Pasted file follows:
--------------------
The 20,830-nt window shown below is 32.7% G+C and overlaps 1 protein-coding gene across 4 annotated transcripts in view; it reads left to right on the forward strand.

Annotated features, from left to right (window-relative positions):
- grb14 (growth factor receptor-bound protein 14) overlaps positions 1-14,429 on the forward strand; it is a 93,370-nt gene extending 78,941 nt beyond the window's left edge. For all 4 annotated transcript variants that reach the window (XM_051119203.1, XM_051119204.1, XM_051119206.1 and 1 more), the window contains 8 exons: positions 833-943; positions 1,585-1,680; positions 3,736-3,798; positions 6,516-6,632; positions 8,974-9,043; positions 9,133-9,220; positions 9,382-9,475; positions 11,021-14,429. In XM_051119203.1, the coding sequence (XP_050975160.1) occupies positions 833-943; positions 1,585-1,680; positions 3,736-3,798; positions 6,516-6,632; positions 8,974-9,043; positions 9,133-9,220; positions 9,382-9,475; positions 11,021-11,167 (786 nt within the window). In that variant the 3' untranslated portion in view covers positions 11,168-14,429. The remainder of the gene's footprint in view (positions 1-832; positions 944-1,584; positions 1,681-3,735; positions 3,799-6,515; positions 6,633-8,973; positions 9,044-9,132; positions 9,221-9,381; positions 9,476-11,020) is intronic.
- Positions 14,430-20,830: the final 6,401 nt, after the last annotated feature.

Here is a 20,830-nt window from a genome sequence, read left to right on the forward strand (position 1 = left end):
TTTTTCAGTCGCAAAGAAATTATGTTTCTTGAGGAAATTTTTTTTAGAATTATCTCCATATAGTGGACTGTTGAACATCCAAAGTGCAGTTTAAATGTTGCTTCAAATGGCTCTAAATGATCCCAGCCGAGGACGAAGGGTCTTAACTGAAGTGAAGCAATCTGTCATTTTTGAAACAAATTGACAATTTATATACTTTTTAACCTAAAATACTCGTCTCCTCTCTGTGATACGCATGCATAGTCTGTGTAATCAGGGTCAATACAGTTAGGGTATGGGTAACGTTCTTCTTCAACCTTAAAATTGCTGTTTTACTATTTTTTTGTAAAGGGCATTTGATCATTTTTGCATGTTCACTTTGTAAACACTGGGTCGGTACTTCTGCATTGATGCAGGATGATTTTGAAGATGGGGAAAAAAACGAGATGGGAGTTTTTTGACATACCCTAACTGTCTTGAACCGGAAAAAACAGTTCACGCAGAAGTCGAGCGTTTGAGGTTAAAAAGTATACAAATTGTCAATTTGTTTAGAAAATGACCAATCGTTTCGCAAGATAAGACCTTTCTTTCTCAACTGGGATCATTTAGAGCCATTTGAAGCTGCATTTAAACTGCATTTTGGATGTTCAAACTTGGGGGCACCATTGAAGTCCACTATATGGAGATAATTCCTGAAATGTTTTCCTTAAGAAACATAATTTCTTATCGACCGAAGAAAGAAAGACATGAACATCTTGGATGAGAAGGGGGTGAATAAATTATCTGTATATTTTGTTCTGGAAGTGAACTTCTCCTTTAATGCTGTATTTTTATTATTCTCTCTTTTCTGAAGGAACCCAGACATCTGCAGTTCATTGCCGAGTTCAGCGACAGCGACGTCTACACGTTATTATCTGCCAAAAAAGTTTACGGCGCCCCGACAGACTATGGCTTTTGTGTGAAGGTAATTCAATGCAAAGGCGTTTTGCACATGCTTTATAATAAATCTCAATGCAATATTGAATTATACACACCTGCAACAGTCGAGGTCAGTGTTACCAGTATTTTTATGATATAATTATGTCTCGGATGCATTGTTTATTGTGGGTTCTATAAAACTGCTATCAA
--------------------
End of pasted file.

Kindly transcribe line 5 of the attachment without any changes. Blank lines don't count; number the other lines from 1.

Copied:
Here is a 20,830-nt window from a genome sequence, read left to right on the forward strand (position 1 = left end):